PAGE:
Barry Gordon of the Earls of Caithness (and formerly James Brown is Annie) talks to us, prior to the band’s gig at Hootananny, Inverness on the 16th of February.
How did your first gig as Earls of Caithness go?
The Picture House in Edinburgh can be an intimidating venue to play your first show in, yet it went really well. After all, we only had two full days of rehearsal to piece the new line-up together and rehearse. Nevertheless, the guys in the band did fantastically well to pull it off. Unfortunately, the in-house heating system broke down – the brass and the cold don’t often mix well when it comes to tuning issues (yet they sounded pitch-perfect) – but that didn’t stop the audience generating some heat. They really took to us from the off.
The backstage dressing room, meanwhile, was devoid of any booze or any food – a drag when you’ve just driven 5 hours – so we took what sausage rolls and tea-cakes the headlining band (Spin Doctors) didn’t want. All in all, though, a great start to a new era.
You got a nice quote from the Edinburgh Evening News, “Upbeat, complex, and thoroughly enjoyably”, for it, how much credence do you put on reviews?
Personally, not much. I’ve been a reviewer for national newspapers for over 13 years and most reviewers reduce everything to their own, moralistic chit-chat. I’d say more on the subject but I already have enough stress in my life.
For bands, however, well… I’m sure a good quote or two does no harm in attracting bookers or helping you sell your product. The likes of Creative Scotland look for good reviews from those applying for funding, so I guess it’s quite important. Note: always buy your reviewer a beer, folks. It pays. Literally.
Earls of Caithness has some of the James Brown is Annie band members, Can you tell us a bit about the change of personnel and should we be expecting any other changes from the band?
JBiA was a revolving door for musicians. I’d give them opportunities to play good venues and with good bands, but keeping a steady line-up always comes down to economics, personal commitments and individual ambition.
I liked to change the band around every year or so anyway, just to keep things fresh and interesting. We were handed more good opportunities in one year than most bands get in a lifetime, but we never truly capitalised on any of it. Why? Economics, personal commitments and individual ambition. And so it goes…
With EoC, though, I’m determined to keep the same line-up together: people who come to shows – particularly paying audiences – deserve to see who they’ve paid for. Nothing worse than paying money for a ticket, only to see someone else onstage that you didn’t expect.In short, the style of music performed by EoC is not much different than that of JBiA: funky, heavily syncopated; groovy, as Bruce Campbell might say. The only key difference is we now have a two-pronged sax section in The Harald Horns, and a different name.
Looking at what you have achieved as James Brown is Annie, what do you think the biggest achievement was and what do you hope to achieve with The Earls of Caithness?
Despite receiving the opportunity to share the stage with some of our personal heroes and influences – Average White Band, Little Feat, Jon Spencer Blues Explosion, etc. – and despite getting to play in front of 75,000 people at the Edinburgh Hogmanay Street Party in 2011/ 2012, our greatest achievement was getting all six of us in the same rehearsal room, at the same time, working on the same piece of music. I stand by that; it’s how I measure success.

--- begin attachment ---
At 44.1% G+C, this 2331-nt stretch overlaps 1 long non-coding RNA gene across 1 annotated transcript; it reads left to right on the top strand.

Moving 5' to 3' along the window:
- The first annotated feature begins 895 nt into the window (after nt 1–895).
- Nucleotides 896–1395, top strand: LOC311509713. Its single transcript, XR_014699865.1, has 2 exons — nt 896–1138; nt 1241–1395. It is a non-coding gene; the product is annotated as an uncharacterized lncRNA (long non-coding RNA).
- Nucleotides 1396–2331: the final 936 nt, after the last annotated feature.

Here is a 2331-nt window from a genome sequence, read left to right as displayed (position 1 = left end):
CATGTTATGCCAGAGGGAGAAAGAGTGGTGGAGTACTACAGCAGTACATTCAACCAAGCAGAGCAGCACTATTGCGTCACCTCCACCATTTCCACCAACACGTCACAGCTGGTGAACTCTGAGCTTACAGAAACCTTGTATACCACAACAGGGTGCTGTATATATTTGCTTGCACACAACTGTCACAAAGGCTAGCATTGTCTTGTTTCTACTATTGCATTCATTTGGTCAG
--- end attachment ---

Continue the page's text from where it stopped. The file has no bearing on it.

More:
JBiA never released much in the way of music, sadly, but we were a live band, first and foremost. It’s my hope that EoC will record more, and become a more visually-interesting band on the live stage. I’m not saying I’ll be asking the band to wear giant light bulbs on their heads, or that we’ll be able to employ fire-breathing go-go dancers. However, an audience deserves to be entertained, and that what I hope to give them in the future – entertainment; something to see.
Hopefully, we can also continue to share stages with those who have been a big influence on the music.
Are there any plans for any recordings?
JBiA played with Little Feat three or four times, and their former band-leader Lowell George (deceased), has a son (Luke George), who occasional sings with Little Feat. The Feat community – which is worldwide and very loyal – want to hear more from Luke, and he’s agreed to sing on one of EoC’s new songs. This could well open a few doors for us, or, at the very least, bring music from the far north of Scotland to a much wider audience. So, recording is definitely on our list of priorities.
On listening to the band the influences may seem easy to anticipate, are there any influences that you would think surprise people who listen to the band?
Personally, I’m a big fan of Scandinavian instrumental folk music, yet anyone who has heard us before will know we’re chiefly influenced (musically) by Average White Band, Little Feat, and Steely Dan. I spent a few years alongside those now at the forefront of the contemporary folk-music scene in both Scotland and England. Those guys (and gals) are more rock and roll than anyone playing in rock music, yet I learned a lot about professionalism, musicianship, and keeping yourself organised from them.
Anything else to plug?
Yeah, this laptop charger.